Since Google Analytics by default calculates the Goal Conversion Rate off of the total number of Sessions to the site, you can also use a funnel to calculate the conversion rate of people who viewed a specific page. For instance, you can see what percentage of people view a Contact page and actually complete the form on that page.

 

Google Analytics Conversions Chart and Funnel

 

In this example, we’re measuring conversions for people who visited a Contact page on a pest control site and completed a form indicating interest in service. First, note how we selected our desired form from the dropdown at the top. Next, we can see that the overall conversion rate is just 0.12%. However, this doesn’t accurately reflect the effectiveness of the form, as people have many other options to convert on the site.

Further down, we can see the final results. 6.33% of people who visit the Contact page actually complete the form and indicated that they need help with pests. People on this page have other options, including asking questions about a bill as a current customer, so this conversion measures the most lead-focused form submission from this page.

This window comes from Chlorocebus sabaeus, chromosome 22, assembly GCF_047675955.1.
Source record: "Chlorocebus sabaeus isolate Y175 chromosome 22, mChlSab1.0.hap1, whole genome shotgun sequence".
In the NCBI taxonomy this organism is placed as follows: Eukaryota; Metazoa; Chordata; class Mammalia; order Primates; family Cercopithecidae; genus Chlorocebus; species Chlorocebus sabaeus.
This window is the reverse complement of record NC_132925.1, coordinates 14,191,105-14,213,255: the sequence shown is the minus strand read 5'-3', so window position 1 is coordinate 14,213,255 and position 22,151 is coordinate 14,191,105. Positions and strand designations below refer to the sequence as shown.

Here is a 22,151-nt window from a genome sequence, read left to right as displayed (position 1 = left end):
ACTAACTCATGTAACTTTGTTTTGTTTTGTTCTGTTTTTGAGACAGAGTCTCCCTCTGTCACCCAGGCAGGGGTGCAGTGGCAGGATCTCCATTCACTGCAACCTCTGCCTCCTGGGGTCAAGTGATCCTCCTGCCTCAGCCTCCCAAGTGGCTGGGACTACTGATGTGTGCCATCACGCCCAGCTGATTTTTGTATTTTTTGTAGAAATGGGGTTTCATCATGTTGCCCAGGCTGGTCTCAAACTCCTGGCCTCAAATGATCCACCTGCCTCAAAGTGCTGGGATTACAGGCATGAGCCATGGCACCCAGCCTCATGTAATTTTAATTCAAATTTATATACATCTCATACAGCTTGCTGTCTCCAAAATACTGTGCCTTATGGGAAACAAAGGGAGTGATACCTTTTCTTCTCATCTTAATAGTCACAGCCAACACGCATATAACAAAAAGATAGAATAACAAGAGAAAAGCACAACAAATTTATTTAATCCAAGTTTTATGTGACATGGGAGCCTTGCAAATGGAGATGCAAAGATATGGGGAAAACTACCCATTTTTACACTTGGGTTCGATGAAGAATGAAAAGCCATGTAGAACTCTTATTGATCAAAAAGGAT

Conclusion

The Funnel Visualization report allows you to take a step beyond simply looking at total conversions and overall conversion rate as a part of website performance analysis. When setting up a conversion to track, be sure to think about all of the funnel steps that you can also track in the process.

A football player never gets better by only watching the game tape from the times they won. The real lessons come from reviewing our losses, and asking what went wrong and where can we do better. Funnel visualization is your game tape.

This report excels at helping to locate possible usability issues and identify opportunities for conversion rate optimization. Ideally, like any report in analytics, the end result should be the guidance you need to improve lead generation and sales.

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  • David R

    In the first example you can see that people drop out of the purchase process from the shopping cart to go to /cart/, which is the exact same page. Does that mean that the user reloaded the page (or triggered another page request to analytics using the path /cart/ in any other way)? If so, this makes funnels rather unreliable (say e.g. that increasing the number of items you want to purchase triggers a reload and thus actual buyers are leave the funnel). I read at
    https://blog.kissmetrics.com/conversion-funnel-survival-guide/ that funnels use unique pageviews, which would prevent this behaviour, yet it does not explain why users leave the funnel to head to the exact funnel step they are already at.

    • Paul A